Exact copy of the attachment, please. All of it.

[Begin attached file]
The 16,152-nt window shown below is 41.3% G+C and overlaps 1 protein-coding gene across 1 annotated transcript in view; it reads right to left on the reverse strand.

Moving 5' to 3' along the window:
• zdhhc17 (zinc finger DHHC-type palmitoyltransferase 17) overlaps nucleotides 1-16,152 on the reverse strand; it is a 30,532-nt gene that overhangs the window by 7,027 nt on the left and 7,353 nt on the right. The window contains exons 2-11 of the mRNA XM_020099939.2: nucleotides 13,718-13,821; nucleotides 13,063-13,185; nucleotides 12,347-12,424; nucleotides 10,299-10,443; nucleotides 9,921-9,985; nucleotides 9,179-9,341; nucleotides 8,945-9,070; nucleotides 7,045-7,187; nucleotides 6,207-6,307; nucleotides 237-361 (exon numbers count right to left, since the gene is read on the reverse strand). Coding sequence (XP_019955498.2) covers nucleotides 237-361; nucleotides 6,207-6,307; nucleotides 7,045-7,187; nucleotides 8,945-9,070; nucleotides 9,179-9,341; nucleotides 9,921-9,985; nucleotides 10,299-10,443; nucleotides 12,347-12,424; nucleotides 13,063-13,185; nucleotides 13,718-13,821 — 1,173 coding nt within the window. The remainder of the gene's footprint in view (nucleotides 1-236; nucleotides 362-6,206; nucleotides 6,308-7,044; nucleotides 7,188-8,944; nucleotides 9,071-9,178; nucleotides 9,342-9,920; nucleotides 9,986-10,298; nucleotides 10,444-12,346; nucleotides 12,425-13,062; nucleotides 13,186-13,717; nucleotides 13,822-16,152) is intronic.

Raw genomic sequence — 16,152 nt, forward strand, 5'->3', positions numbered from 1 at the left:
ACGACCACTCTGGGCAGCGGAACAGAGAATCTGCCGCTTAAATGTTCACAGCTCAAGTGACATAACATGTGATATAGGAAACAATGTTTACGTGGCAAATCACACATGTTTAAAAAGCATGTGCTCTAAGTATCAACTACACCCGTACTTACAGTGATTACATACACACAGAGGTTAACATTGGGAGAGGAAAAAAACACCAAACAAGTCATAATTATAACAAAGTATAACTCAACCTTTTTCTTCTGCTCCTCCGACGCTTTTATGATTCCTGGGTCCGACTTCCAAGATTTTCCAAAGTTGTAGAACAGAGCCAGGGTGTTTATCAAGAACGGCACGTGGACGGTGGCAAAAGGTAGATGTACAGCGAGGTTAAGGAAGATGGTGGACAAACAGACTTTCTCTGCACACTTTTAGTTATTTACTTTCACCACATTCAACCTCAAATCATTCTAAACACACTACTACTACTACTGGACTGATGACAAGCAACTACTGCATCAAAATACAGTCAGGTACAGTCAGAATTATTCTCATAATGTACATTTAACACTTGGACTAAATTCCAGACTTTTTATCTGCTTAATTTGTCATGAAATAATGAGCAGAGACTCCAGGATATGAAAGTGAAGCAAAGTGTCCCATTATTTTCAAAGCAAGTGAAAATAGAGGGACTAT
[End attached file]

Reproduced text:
The 16,152-nt window shown below is 41.3% G+C and overlaps 1 protein-coding gene across 1 annotated transcript in view; it reads right to left on the reverse strand.

Moving 5' to 3' along the window:
• zdhhc17 (zinc finger DHHC-type palmitoyltransferase 17) overlaps nucleotides 1-16,152 on the reverse strand; it is a 30,532-nt gene that overhangs the window by 7,027 nt on the left and 7,353 nt on the right. The window contains exons 2-11 of the mRNA XM_020099939.2: nucleotides 13,718-13,821; nucleotides 13,063-13,185; nucleotides 12,347-12,424; nucleotides 10,299-10,443; nucleotides 9,921-9,985; nucleotides 9,179-9,341; nucleotides 8,945-9,070; nucleotides 7,045-7,187; nucleotides 6,207-6,307; nucleotides 237-361 (exon numbers count right to left, since the gene is read on the reverse strand). Coding sequence (XP_019955498.2) covers nucleotides 237-361; nucleotides 6,207-6,307; nucleotides 7,045-7,187; nucleotides 8,945-9,070; nucleotides 9,179-9,341; nucleotides 9,921-9,985; nucleotides 10,299-10,443; nucleotides 12,347-12,424; nucleotides 13,063-13,185; nucleotides 13,718-13,821 — 1,173 coding nt within the window. The remainder of the gene's footprint in view (nucleotides 1-236; nucleotides 362-6,206; nucleotides 6,308-7,044; nucleotides 7,188-8,944; nucleotides 9,071-9,178; nucleotides 9,342-9,920; nucleotides 9,986-10,298; nucleotides 10,444-12,346; nucleotides 12,425-13,062; nucleotides 13,186-13,717; nucleotides 13,822-16,152) is intronic.

Raw genomic sequence — 16,152 nt, forward strand, 5'->3', positions numbered from 1 at the left:
ACGACCACTCTGGGCAGCGGAACAGAGAATCTGCCGCTTAAATGTTCACAGCTCAAGTGACATAACATGTGATATAGGAAACAATGTTTACGTGGCAAATCACACATGTTTAAAAAGCATGTGCTCTAAGTATCAACTACACCCGTACTTACAGTGATTACATACACACAGAGGTTAACATTGGGAGAGGAAAAAAACACCAAACAAGTCATAATTATAACAAAGTATAACTCAACCTTTTTCTTCTGCTCCTCCGACGCTTTTATGATTCCTGGGTCCGACTTCCAAGATTTTCCAAAGTTGTAGAACAGAGCCAGGGTGTTTATCAAGAACGGCACGTGGACGGTGGCAAAAGGTAGATGTACAGCGAGGTTAAGGAAGATGGTGGACAAACAGACTTTCTCTGCACACTTTTAGTTATTTACTTTCACCACATTCAACCTCAAATCATTCTAAACACACTACTACTACTACTGGACTGATGACAAGCAACTACTGCATCAAAATACAGTCAGGTACAGTCAGAATTATTCTCATAATGTACATTTAACACTTGGACTAAATTCCAGACTTTTTATCTGCTTAATTTGTCATGAAATAATGAGCAGAGACTCCAGGATATGAAAGTGAAGCAAAGTGTCCCATTATTTTCAAAGCAAGTGAAAATAGAGGGACTAT